Apparently, it’s kind of like soylent green; it’s people. Specifically, it’s about where those people are.
At least, that’s according to this article at FrontPage in which the authors use Central Asia to argue that a one-state solution for Israel and Palestine is simply impossible.
Just as the new calendar year was about to begin, new violence broke out in the village of Andarak in southern Kyrgyzstan. Internecine violence among the ethnic groups of Kyrgyzstan has been flaring up periodically for years with the worst outbreaks in 2010. Kyrgyzstan may be the closest thing to be found in Central Asia to a “bi-national state,” the sort of state that some are proposing be imposed upon the Middle East as a “solution” to replace Israel. …there are lessons to learn from the violence there about the viability of multi-ethnic states in the Middle East.
I’ll plead complete ignorance on anything to do with Israel and Palestine if only because then we can all avoid having a discussion about it. However, the incidents of communal violence in Central Asia over the last two decades — including Tajikistan’s civil war, to which the authors make reference — say very little about the viability of mutli-national states in the abstract. To collapse violence in poor, corrupt societies with fragile governments down to the sole factor of ethnicity is a step beyond ignorant; it’s lazy. Kyrgyzstan’s internal faultlines cut many different ways, and even the ethnic faults are more complicated than they might seem. Similarly, Tajikistan’s civil war was not simply one region against another.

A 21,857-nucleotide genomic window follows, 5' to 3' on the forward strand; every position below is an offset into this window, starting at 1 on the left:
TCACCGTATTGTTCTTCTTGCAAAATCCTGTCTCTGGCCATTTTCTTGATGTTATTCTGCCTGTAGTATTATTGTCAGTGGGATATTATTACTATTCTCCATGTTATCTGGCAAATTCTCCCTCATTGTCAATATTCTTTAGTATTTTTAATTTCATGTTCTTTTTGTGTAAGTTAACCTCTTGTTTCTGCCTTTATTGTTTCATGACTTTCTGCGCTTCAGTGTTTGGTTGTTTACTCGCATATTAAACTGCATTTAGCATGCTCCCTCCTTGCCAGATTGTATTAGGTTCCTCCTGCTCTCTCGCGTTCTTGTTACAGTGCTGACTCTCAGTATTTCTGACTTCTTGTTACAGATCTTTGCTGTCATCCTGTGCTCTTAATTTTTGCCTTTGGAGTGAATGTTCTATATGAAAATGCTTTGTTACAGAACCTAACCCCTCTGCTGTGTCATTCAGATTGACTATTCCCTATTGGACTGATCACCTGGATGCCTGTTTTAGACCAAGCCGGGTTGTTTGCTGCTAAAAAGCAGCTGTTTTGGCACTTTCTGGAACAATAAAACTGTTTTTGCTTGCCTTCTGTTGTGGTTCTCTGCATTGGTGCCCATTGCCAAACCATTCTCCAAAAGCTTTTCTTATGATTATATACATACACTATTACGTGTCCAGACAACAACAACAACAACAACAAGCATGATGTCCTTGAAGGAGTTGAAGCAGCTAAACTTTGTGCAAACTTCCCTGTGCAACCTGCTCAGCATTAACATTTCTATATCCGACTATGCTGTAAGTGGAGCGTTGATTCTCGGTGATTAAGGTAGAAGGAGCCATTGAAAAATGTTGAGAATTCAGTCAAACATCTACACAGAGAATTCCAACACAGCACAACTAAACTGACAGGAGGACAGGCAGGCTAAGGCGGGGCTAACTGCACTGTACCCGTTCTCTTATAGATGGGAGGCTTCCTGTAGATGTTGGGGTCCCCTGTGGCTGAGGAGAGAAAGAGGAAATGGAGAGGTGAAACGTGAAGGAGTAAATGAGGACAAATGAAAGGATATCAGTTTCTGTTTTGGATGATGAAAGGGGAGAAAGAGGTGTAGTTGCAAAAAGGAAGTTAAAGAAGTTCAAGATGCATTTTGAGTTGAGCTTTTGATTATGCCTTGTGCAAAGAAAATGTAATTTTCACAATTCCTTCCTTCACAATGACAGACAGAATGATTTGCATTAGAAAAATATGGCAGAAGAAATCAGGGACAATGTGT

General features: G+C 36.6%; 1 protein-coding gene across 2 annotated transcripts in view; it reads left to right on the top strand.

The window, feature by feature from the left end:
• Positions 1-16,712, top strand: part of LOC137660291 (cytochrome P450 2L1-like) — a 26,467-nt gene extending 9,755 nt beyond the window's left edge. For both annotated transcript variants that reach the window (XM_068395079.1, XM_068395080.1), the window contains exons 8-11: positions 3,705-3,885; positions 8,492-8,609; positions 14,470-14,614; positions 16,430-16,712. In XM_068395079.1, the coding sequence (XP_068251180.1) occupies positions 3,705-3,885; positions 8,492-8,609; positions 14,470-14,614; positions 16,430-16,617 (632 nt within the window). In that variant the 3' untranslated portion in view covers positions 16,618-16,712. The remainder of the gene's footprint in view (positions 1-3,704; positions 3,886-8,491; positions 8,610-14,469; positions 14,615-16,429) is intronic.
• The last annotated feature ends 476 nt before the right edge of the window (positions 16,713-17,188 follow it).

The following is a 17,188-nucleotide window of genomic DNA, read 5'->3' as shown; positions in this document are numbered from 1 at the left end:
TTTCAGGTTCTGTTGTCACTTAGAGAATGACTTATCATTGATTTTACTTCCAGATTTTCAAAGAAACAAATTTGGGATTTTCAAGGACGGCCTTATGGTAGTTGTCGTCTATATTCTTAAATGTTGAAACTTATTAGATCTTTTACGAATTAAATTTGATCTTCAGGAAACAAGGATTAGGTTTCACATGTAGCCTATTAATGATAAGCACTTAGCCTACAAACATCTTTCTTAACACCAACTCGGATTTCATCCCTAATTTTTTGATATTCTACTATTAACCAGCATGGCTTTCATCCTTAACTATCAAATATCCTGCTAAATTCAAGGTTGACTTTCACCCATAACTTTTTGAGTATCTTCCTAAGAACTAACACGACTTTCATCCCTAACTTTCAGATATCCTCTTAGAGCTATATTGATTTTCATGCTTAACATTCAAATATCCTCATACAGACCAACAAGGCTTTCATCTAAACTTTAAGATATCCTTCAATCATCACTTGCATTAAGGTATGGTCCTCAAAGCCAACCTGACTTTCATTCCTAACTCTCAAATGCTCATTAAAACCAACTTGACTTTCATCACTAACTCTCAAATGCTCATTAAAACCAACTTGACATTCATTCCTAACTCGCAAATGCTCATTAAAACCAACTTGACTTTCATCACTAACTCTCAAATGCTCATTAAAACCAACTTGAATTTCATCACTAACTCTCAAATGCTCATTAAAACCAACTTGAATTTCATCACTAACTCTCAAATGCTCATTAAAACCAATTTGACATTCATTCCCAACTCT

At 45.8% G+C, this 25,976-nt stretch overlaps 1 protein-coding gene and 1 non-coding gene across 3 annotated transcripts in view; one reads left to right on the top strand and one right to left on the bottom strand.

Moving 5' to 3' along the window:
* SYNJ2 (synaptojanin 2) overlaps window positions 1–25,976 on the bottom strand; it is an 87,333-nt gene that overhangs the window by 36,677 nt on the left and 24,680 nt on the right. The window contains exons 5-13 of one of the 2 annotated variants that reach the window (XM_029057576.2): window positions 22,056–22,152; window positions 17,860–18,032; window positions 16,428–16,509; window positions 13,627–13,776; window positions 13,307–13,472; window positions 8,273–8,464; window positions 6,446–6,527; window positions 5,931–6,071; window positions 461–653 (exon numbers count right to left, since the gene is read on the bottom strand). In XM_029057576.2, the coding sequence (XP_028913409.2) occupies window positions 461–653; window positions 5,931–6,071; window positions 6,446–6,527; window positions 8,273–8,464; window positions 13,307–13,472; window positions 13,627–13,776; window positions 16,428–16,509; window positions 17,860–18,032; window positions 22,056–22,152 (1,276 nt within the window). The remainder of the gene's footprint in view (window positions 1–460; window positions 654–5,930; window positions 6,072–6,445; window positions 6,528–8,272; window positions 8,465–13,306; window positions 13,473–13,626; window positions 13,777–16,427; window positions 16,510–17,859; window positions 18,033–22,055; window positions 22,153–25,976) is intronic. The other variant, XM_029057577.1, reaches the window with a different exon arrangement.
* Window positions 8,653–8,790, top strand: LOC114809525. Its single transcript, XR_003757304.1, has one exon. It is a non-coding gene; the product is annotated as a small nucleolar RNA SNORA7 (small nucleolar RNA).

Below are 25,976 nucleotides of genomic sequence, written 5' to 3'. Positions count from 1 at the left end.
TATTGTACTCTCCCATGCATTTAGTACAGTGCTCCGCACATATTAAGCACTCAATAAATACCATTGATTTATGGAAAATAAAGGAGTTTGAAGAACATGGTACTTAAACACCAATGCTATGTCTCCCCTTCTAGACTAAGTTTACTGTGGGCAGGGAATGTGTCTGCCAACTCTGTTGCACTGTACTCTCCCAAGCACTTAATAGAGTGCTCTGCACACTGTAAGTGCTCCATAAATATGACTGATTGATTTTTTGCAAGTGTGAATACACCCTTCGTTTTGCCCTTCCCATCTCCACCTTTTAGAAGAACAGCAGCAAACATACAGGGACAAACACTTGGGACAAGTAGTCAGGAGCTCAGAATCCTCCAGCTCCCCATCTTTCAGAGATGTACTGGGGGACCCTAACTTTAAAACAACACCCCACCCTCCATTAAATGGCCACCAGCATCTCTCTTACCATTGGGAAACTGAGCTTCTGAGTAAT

The Middle East, let alone Israel and Palestine, can probably move on.
But sally forth is what our authors do and come up with a surprising lesson from Central Asia:
Ironically, there is a related positive lesson for the Middle East from the same region. While relations between ethnic Slavs and local Muslims in Central Asia have often been tense and can be potentially explosive, recent violent confrontations have been relatively rare largely because of the massive out-migration of the Slavs to Russia and the Ukraine. Ethnic Germans also largely emigrated. Ethnic Russians and Ukrainians simply moved to those nation-states in which their kin are the dominant majority.
Could not the Arab-Israeli conflict be resolved at least partly through a similar out-migration of “Palestinians” and their relocation into the predominantly Arab ethnic “homelands,” much like the resettlement of Central Asian Slavs?
It’s not even worth commenting on the factual claims. Just take it in, be unsurprised that FrontPage published it, and appreciate the irony of the authors including a line about American ignorance of Central Asia.